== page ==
RTCS paid out two grants: £500 each to Haddiscoe and to Wissett for work completed in summer 2017. RTCS have promised support for eight other churches totalling £12,500. Some churches have begun their schemes. Herringfleet church is sheathed in plastic with a top hat of corrugated iron while work continues to repair plasterwork and to redecorate and re-lead and conserve the glazing in three windows. At Sustead work on Chancel roof is nearly finished. Threxton is replacing the chancel ceiling. The work at Swainsthorpe is underway and is expected to finish before Christmas.

In addition RTCS supported the work of ‘Raise the Alarm’ to the tune of £2500 to install alarms on some of vulnerable Norfolk round tower churches. Donations were also made to the churches visited by the Society. In 2017-2018 this amounted to £735.

Raise the Alarm Campaign.

The Roof Alarm Scheme was set up in August 2017. Over £250,000 has been allocated to install alarms in churches considered to be particularly vulnerable. The money has been raised from Norfolk Churches Trust, Allchurches Trust and the Round Tower Churches Society working together with the Bishop of Norwich and Police and Crime Commissioner for Norfolk.

Hales and Heckingham thatched churches appeal. Birds making their nests have removed thatch reeds from the roofs of these churches. This has left gaps for the weather to get in. Churches Conservation Trust who have care of these churches are gathering funds to make the repairs which will be undertaken by Nick Walker, a local thatcher. CCT are nearly halfway to reaching their target. To make a contribution go to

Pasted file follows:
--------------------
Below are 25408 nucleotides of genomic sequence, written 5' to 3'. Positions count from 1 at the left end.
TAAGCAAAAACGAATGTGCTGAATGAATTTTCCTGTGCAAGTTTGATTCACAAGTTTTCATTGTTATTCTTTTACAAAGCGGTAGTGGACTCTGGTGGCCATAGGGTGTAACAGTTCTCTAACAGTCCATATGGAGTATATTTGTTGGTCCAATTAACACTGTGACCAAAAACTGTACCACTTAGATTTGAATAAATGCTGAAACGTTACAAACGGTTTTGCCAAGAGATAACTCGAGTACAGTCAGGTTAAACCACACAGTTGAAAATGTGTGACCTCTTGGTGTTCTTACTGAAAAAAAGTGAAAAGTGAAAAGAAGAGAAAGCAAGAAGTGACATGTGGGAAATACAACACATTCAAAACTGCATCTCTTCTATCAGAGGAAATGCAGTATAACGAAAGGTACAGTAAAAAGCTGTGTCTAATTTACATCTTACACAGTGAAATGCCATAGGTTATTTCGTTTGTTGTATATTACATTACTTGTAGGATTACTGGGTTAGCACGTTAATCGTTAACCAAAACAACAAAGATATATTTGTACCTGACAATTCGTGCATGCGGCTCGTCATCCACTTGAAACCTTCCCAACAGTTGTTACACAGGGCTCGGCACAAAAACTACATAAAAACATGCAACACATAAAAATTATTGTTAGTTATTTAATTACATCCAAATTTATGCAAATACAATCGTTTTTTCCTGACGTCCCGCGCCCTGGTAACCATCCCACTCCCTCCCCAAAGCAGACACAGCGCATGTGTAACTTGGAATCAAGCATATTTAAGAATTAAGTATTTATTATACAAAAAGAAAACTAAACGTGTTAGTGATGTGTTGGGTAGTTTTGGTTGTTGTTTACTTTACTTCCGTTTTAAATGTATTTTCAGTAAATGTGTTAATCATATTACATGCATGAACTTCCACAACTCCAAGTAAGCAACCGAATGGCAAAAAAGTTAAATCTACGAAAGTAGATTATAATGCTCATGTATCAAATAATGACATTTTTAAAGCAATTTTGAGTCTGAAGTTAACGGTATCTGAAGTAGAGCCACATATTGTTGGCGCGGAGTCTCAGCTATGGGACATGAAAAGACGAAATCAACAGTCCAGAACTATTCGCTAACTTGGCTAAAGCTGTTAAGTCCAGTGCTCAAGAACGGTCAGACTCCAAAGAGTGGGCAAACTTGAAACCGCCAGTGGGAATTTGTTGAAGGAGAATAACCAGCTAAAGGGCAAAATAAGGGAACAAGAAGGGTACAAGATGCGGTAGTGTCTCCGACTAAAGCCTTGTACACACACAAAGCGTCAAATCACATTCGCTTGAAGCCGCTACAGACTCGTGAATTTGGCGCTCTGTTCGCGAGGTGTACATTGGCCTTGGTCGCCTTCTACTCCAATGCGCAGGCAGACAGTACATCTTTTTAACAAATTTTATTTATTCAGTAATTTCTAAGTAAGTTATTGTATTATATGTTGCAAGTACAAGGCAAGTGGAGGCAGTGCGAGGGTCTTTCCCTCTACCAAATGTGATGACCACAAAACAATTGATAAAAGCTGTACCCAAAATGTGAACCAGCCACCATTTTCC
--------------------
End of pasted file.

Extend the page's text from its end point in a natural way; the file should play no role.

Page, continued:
Herringfleet Repairs to stained glass of East Window  of St Margaret Herringfleet,. Photo shows Architect Gethin Harvey, and Herringfleet PCC visiting Terry Devlin’s workshop.


West Lexham by Jeremy Whigham



West Lexham: scaffolding round the tower has come down revealing a gleaming white tower with features revealed. 


Roy Tricker.   

Congratulations to Roy Tricker on being awarded the British Empire Medal for services to Heritage in Suffolk. Roy is the author of a recent book Anglicans on High and countless excellent church guidebooks, two of which are illustrated. Roy will also be well known to those who attended RTCS study days for his talks, which manage to combine learning and humour.


News of some churches.

Broomfield Parish Church, Essex. People and Stone. A series of lectures and tours to raise funds to restore the spire. At Church Hall. More lectures to follow. 

Oct 27th 2018 2pm Church Building- ‘The Ancient Newess of Broomfield Church’ by Neil Wiffen, Essex Records Office.

Feb 16th 2019 2pm Church People- ‘Stories in Monuments’ by Ros Mercer, Alun Powell and Ruth Siddall, UCL.

April 27th 2pm Church Material- ‘A Deep History in Walls’ by Ian and Mercer, GeoEssex.

Tickets £5 at the church or email Trudy –


Three intrepid photographers braved the snow early in 2018: Wickmere by Jonathan Adams, Gunton by Richard Green and Fishley by Jeremy Dickson, while Michael Cant’s photograph shows Lamarsh in spring glory before the snow.

A fine aerial photograph of East Walton in its setting by John Fielding.

Hardley. Bob Mitchell was out with his drone today (July 2nd 2018) and has sent us three wonderful photographs. To see more of his photographs go to





Hales and Heckingham thatched churches appeal. St Margaret’s Hales and St Gregory’s Heckingham are two Churches Conservation Trust churches in Norfolk that share the same problem: the removal of thatch reeds from the roofs by errant birds making their nests has left gaps for the weather to get in. Both churches are tucked away from active communities, but CCT staff have been working with local people to gather funds in order to make the repairs, which are to be carried out by local thatcher Nick Walker. CCT are nearly half way to reaching their target. If you would like to donate to the project, please text ‘HALES’ or ‘HECKHAM’ to 70191 to donate £10, or you can donate via